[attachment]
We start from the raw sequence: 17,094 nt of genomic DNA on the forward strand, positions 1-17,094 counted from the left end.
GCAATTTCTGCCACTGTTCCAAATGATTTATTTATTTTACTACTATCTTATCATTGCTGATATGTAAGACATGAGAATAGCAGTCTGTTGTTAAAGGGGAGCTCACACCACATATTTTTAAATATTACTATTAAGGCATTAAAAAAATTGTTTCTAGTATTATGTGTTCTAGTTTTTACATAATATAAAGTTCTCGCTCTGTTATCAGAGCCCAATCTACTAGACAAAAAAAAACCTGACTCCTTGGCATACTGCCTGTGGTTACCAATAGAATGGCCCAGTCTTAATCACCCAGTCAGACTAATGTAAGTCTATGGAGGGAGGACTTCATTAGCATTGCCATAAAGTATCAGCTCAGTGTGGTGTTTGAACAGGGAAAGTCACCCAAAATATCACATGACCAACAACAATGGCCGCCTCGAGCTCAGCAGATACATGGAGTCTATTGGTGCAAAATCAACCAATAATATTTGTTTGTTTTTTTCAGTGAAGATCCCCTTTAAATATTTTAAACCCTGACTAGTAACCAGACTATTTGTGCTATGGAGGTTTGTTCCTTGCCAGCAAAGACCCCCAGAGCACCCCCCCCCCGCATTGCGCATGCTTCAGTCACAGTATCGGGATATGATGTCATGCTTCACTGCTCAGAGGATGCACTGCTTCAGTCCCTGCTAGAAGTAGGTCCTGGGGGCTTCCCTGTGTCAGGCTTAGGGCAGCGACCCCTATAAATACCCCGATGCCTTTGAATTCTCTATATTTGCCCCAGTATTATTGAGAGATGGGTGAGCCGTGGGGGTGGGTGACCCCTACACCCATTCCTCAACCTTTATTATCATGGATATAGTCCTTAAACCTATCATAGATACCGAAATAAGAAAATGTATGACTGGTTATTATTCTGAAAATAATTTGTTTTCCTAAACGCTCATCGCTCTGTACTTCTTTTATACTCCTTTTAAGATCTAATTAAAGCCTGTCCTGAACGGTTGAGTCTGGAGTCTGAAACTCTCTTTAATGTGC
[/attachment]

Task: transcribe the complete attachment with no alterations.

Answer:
We start from the raw sequence: 17,094 nt of genomic DNA on the forward strand, positions 1-17,094 counted from the left end.
GCAATTTCTGCCACTGTTCCAAATGATTTATTTATTTTACTACTATCTTATCATTGCTGATATGTAAGACATGAGAATAGCAGTCTGTTGTTAAAGGGGAGCTCACACCACATATTTTTAAATATTACTATTAAGGCATTAAAAAAATTGTTTCTAGTATTATGTGTTCTAGTTTTTACATAATATAAAGTTCTCGCTCTGTTATCAGAGCCCAATCTACTAGACAAAAAAAAACCTGACTCCTTGGCATACTGCCTGTGGTTACCAATAGAATGGCCCAGTCTTAATCACCCAGTCAGACTAATGTAAGTCTATGGAGGGAGGACTTCATTAGCATTGCCATAAAGTATCAGCTCAGTGTGGTGTTTGAACAGGGAAAGTCACCCAAAATATCACATGACCAACAACAATGGCCGCCTCGAGCTCAGCAGATACATGGAGTCTATTGGTGCAAAATCAACCAATAATATTTGTTTGTTTTTTTCAGTGAAGATCCCCTTTAAATATTTTAAACCCTGACTAGTAACCAGACTATTTGTGCTATGGAGGTTTGTTCCTTGCCAGCAAAGACCCCCAGAGCACCCCCCCCCCGCATTGCGCATGCTTCAGTCACAGTATCGGGATATGATGTCATGCTTCACTGCTCAGAGGATGCACTGCTTCAGTCCCTGCTAGAAGTAGGTCCTGGGGGCTTCCCTGTGTCAGGCTTAGGGCAGCGACCCCTATAAATACCCCGATGCCTTTGAATTCTCTATATTTGCCCCAGTATTATTGAGAGATGGGTGAGCCGTGGGGGTGGGTGACCCCTACACCCATTCCTCAACCTTTATTATCATGGATATAGTCCTTAAACCTATCATAGATACCGAAATAAGAAAATGTATGACTGGTTATTATTCTGAAAATAATTTGTTTTCCTAAACGCTCATCGCTCTGTACTTCTTTTATACTCCTTTTAAGATCTAATTAAAGCCTGTCCTGAACGGTTGAGTCTGGAGTCTGAAACTCTCTTTAATGTGC